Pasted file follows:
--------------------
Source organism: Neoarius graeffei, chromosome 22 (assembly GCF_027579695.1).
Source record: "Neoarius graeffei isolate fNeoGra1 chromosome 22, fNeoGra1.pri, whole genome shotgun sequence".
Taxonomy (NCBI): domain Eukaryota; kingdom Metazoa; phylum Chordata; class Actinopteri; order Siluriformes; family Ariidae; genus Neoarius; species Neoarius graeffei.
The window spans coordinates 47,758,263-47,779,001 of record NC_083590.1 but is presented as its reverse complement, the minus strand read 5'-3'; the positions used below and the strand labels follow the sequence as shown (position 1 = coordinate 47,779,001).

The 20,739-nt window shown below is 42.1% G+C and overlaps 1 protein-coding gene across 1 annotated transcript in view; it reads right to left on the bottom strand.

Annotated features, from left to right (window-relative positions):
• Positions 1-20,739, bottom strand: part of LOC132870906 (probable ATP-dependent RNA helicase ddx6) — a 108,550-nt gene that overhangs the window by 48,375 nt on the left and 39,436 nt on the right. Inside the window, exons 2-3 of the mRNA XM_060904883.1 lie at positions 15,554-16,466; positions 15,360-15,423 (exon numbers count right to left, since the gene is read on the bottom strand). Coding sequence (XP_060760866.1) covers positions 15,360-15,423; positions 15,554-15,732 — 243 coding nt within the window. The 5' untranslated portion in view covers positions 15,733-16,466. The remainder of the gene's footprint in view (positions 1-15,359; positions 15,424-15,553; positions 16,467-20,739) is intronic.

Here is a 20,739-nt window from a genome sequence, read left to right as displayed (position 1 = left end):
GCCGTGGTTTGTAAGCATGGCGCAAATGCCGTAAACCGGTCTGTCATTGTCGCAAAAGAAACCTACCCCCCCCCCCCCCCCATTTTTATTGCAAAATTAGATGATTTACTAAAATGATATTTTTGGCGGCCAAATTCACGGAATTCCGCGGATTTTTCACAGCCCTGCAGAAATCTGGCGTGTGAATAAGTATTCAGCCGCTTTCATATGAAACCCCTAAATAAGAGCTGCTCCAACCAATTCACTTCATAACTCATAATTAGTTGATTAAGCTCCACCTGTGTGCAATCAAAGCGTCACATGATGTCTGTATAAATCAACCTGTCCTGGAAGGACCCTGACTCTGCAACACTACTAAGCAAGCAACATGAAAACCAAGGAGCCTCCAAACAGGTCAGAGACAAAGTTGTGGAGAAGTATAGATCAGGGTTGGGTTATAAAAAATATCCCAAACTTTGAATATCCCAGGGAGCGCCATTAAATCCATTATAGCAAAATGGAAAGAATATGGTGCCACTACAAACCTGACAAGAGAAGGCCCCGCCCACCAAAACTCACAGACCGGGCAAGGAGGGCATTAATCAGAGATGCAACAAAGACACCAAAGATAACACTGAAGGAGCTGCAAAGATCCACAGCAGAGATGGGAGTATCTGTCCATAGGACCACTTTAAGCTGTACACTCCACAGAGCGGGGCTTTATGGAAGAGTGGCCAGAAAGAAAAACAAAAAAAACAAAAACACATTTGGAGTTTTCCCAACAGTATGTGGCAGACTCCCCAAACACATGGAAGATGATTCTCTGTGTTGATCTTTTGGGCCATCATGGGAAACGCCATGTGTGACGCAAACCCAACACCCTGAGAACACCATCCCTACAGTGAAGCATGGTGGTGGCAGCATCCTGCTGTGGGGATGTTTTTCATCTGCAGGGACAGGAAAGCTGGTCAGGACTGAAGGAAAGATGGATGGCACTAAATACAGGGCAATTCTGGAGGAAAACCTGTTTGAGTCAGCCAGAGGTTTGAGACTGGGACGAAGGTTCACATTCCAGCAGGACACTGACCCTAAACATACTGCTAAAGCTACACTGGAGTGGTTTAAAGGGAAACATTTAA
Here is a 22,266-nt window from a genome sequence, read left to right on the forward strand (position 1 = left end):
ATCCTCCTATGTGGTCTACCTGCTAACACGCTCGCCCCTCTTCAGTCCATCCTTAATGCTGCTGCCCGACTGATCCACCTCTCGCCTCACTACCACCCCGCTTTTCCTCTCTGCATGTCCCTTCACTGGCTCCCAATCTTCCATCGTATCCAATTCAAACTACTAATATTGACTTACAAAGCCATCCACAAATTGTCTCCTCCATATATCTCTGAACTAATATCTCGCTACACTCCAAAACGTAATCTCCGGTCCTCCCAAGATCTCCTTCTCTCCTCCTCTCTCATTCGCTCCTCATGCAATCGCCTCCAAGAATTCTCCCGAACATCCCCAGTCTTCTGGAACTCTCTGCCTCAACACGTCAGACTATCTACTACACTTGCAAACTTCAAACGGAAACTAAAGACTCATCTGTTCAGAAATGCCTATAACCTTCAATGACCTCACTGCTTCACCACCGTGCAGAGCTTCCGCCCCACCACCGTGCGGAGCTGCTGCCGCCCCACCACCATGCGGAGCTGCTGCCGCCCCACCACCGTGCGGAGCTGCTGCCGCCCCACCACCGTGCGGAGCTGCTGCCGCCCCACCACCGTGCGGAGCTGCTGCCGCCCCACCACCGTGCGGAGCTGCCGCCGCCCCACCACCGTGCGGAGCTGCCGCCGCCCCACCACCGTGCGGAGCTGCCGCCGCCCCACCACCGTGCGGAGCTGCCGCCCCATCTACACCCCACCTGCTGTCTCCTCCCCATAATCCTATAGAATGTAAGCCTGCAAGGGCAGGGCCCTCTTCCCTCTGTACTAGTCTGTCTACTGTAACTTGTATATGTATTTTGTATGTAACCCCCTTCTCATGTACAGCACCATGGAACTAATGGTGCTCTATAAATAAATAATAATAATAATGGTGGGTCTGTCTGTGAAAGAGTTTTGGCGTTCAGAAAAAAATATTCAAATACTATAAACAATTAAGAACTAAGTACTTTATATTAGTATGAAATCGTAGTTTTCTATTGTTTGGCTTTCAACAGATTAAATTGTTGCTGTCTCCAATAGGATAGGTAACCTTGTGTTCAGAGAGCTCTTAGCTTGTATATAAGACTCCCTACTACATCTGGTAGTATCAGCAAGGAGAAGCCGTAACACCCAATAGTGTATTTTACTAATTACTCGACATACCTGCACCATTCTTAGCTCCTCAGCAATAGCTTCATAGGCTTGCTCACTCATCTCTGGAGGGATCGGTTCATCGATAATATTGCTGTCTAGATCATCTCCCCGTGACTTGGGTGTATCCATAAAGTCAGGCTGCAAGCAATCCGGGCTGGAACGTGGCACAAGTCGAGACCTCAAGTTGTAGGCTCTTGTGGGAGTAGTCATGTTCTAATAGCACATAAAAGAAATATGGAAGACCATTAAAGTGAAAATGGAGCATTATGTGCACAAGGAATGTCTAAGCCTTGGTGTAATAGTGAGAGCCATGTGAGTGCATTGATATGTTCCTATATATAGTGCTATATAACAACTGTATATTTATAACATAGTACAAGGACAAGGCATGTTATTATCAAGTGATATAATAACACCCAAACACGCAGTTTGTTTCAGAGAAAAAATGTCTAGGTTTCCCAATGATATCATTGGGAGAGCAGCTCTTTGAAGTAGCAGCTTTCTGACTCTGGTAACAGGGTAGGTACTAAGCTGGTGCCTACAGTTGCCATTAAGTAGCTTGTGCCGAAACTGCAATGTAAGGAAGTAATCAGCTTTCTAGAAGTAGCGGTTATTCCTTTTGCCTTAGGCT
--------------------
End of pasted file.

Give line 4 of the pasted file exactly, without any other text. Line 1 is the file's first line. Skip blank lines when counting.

The window spans coordinates 47,758,263-47,779,001 of record NC_083590.1 but is presented as its reverse complement, the minus strand read 5'-3'; the positions used below and the strand labels follow the sequence as shown (position 1 = coordinate 47,779,001).